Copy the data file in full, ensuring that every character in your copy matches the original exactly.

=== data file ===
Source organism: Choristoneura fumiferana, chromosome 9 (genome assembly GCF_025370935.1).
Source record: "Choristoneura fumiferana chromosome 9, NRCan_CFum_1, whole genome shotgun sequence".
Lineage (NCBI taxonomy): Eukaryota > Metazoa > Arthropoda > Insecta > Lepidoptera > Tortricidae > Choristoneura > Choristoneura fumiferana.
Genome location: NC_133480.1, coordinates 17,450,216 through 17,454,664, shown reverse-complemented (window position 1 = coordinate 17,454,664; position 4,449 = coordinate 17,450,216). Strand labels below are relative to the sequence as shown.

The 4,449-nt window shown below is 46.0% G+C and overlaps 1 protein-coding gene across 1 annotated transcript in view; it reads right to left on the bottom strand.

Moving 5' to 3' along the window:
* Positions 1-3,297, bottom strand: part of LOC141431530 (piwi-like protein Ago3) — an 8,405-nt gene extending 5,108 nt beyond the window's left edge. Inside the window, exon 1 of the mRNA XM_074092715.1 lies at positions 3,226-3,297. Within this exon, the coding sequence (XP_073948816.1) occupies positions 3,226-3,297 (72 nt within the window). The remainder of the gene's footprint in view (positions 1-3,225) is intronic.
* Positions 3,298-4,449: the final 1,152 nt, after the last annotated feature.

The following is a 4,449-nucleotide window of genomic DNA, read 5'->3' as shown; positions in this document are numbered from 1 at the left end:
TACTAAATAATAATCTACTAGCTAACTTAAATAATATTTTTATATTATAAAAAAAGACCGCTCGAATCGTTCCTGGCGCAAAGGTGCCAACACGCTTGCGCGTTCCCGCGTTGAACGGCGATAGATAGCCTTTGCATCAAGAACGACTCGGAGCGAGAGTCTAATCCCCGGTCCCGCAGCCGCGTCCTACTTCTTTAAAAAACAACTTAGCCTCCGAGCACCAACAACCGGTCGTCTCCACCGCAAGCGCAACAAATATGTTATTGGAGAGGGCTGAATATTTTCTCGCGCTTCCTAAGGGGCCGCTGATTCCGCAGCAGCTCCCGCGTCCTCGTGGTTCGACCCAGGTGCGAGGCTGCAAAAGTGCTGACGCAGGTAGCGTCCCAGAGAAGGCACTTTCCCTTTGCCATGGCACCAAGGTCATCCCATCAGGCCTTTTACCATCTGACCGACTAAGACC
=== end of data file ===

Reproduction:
Source organism: Choristoneura fumiferana, chromosome 9 (genome assembly GCF_025370935.1).
Source record: "Choristoneura fumiferana chromosome 9, NRCan_CFum_1, whole genome shotgun sequence".
Lineage (NCBI taxonomy): Eukaryota > Metazoa > Arthropoda > Insecta > Lepidoptera > Tortricidae > Choristoneura > Choristoneura fumiferana.
Genome location: NC_133480.1, coordinates 17,450,216 through 17,454,664, shown reverse-complemented (window position 1 = coordinate 17,454,664; position 4,449 = coordinate 17,450,216). Strand labels below are relative to the sequence as shown.

The 4,449-nt window shown below is 46.0% G+C and overlaps 1 protein-coding gene across 1 annotated transcript in view; it reads right to left on the bottom strand.

Moving 5' to 3' along the window:
* Positions 1-3,297, bottom strand: part of LOC141431530 (piwi-like protein Ago3) — an 8,405-nt gene extending 5,108 nt beyond the window's left edge. Inside the window, exon 1 of the mRNA XM_074092715.1 lies at positions 3,226-3,297. Within this exon, the coding sequence (XP_073948816.1) occupies positions 3,226-3,297 (72 nt within the window). The remainder of the gene's footprint in view (positions 1-3,225) is intronic.
* Positions 3,298-4,449: the final 1,152 nt, after the last annotated feature.

The following is a 4,449-nucleotide window of genomic DNA, read 5'->3' as shown; positions in this document are numbered from 1 at the left end:
TACTAAATAATAATCTACTAGCTAACTTAAATAATATTTTTATATTATAAAAAAAGACCGCTCGAATCGTTCCTGGCGCAAAGGTGCCAACACGCTTGCGCGTTCCCGCGTTGAACGGCGATAGATAGCCTTTGCATCAAGAACGACTCGGAGCGAGAGTCTAATCCCCGGTCCCGCAGCCGCGTCCTACTTCTTTAAAAAACAACTTAGCCTCCGAGCACCAACAACCGGTCGTCTCCACCGCAAGCGCAACAAATATGTTATTGGAGAGGGCTGAATATTTTCTCGCGCTTCCTAAGGGGCCGCTGATTCCGCAGCAGCTCCCGCGTCCTCGTGGTTCGACCCAGGTGCGAGGCTGCAAAAGTGCTGACGCAGGTAGCGTCCCAGAGAAGGCACTTTCCCTTTGCCATGGCACCAAGGTCATCCCATCAGGCCTTTTACCATCTGACCGACTAAGACC